Some new software is in our Knowledge Discovery and Data Mining section. I can remember a time when “data mining” was a bit of an epithet in science (like “fishing expedition”), but now it has become an established way of finding links and connectivities in large data sets. Three new open source data mining programs appeared on our radar recently:
- KNIME, pronounced [naim], is a modular data exploration platform that enables the user to visually create data flows (often referred to as pipelines), selectively execute some or all analysis steps, and later investigate the results through interactive views on data and models.
- RapidMiner (formerly YALE) – not much detail is known about this package
- Weka is a collection of machine learning algorithms for data mining tasks. The algorithms can either be applied directly to a dataset or called from your own Java code. Weka contains tools for data pre-processing, classification, regression, clustering, association rules, and visualization. It is also well-suited for developing new machine learning schemes.
The link to RapidMiner seems to not work well. You may want to try to link to
Funny formulation “not much is known about”… :^)
Is it this an alias for “I don’t know much about”?
You may want to take a look at one of the above pages or at the Wikipedia entry about this software or take a look at the RapidMiner/YALE video on Rapid-I’s web page.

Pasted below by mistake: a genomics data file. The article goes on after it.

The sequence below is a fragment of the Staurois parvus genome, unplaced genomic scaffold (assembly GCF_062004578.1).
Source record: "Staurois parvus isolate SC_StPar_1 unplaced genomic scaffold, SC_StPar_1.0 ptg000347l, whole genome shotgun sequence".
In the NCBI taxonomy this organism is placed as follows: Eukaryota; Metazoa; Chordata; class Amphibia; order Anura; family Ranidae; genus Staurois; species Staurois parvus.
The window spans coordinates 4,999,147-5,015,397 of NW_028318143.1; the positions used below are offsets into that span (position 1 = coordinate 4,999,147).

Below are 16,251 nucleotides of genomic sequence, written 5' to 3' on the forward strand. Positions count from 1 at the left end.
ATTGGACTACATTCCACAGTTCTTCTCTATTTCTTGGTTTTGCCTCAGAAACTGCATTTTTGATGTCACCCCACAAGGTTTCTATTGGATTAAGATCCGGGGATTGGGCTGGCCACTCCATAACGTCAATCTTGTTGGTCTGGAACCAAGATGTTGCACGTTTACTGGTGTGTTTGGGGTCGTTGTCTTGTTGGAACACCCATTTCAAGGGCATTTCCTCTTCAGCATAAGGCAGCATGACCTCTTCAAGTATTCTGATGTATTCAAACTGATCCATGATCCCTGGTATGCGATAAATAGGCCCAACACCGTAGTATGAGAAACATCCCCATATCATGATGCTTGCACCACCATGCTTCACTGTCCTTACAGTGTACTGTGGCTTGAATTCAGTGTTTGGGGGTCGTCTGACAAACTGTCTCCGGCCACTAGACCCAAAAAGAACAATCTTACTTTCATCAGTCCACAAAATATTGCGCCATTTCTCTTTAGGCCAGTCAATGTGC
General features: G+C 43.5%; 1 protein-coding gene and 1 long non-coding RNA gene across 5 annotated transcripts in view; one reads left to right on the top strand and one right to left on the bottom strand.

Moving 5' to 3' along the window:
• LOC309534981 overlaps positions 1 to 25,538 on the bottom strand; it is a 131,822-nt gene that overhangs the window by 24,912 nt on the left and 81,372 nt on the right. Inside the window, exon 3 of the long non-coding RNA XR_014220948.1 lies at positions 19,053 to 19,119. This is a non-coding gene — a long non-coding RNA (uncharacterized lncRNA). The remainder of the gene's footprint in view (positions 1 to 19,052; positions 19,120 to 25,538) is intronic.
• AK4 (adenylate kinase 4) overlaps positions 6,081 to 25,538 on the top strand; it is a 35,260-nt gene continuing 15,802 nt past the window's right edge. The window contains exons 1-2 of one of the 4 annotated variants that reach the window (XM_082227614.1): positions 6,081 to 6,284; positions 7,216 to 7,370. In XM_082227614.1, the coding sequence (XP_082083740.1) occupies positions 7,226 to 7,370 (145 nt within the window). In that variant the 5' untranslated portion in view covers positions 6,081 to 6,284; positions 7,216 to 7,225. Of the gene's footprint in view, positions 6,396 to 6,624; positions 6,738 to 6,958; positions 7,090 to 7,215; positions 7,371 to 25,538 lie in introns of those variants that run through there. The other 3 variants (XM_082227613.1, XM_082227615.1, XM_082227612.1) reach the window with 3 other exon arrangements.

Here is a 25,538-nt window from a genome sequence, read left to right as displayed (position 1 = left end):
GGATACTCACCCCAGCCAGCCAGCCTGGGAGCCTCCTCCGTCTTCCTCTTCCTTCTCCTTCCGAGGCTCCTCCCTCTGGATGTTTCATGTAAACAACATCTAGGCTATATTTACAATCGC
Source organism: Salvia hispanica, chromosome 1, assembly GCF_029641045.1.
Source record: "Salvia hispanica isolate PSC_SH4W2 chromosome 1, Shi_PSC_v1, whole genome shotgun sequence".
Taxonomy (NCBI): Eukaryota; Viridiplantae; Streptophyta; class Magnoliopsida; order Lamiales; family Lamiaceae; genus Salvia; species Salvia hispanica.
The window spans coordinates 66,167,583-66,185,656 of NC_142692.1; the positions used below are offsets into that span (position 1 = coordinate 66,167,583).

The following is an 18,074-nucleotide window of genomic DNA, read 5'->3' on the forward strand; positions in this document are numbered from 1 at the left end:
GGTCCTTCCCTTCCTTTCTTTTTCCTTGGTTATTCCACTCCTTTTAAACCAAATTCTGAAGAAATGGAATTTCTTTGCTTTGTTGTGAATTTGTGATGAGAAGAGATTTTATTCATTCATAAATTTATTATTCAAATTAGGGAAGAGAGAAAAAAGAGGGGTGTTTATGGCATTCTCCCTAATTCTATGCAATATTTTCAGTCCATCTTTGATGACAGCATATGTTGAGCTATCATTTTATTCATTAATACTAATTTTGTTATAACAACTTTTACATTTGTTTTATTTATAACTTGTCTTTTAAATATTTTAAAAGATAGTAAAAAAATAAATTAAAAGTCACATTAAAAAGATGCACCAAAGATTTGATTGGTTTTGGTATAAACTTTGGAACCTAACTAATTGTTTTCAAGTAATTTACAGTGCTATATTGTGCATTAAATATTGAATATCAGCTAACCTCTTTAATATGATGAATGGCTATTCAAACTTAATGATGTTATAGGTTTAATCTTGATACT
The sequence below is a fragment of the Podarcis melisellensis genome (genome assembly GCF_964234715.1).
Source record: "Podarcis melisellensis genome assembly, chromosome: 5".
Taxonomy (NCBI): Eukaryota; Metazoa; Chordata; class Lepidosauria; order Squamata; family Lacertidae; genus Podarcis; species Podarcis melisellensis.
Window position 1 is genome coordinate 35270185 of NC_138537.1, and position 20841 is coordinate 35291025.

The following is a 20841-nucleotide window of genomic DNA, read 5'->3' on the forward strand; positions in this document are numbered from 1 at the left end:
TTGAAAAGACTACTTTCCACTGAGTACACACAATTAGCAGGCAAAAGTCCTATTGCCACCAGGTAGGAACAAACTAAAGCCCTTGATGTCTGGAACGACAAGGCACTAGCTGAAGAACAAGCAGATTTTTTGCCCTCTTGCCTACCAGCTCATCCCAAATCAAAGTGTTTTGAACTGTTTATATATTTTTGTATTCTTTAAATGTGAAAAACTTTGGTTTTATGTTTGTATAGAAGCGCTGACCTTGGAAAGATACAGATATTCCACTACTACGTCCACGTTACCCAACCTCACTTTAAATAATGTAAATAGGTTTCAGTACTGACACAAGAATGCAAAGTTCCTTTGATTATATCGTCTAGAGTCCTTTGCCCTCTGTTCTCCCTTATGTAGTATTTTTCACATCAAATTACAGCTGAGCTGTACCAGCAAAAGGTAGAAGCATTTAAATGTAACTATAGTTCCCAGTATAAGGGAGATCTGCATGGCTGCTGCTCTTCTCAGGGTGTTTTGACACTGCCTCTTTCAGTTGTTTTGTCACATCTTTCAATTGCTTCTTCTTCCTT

I fixed the RapidMiner link, but the person who submitted it didn’t give much detail, so I couldn’t really tell much about it. The code download seems pretty useful, and includes a lot of other open source (Java) packages like:
Correction…KNIME isn’t open source. If you look at the second paragraph of its license, it states this explicitly.
Actually, from the perspective of open science, I consider the KNIME license to count as open source. The acid test is that it allows skeptical inquiry into the workings of the code even for commercial and academic competitors.
You may freely argue the wisdom of their license in terms of allowing code to become more widely used. But open science only requires all skeptical reviewers and observers be given unfettered access to the implementation of the algorithm, and I think that the KNIME license does this.
The semantics here are important; open source is a term invented in 1998 or so and is defined at http://www.opensource.org/docs/osd. I don’t think that it helps to muddy this definition (as KNIME are doing).
The source code is available for free is about the most you can say. And this means that you can examine the workings of the code, as you say.
Is that all we should expect from “open science”? That’s up to you of course, but here are some limitations:
(1) As a scientist, I might like to implement some algorithm in my own code. However, I cannot copy and paste from KNIME source code. To me, this makes such code a scientific dead end. (It’s like saying, you cannot reference this paper or continue this line of investigation)
(2) You believe that competitors can examine such code. IANAL, but I believe that if I admit to looking at proprietary source code and implement something similar in my own code, there could be legal issues.
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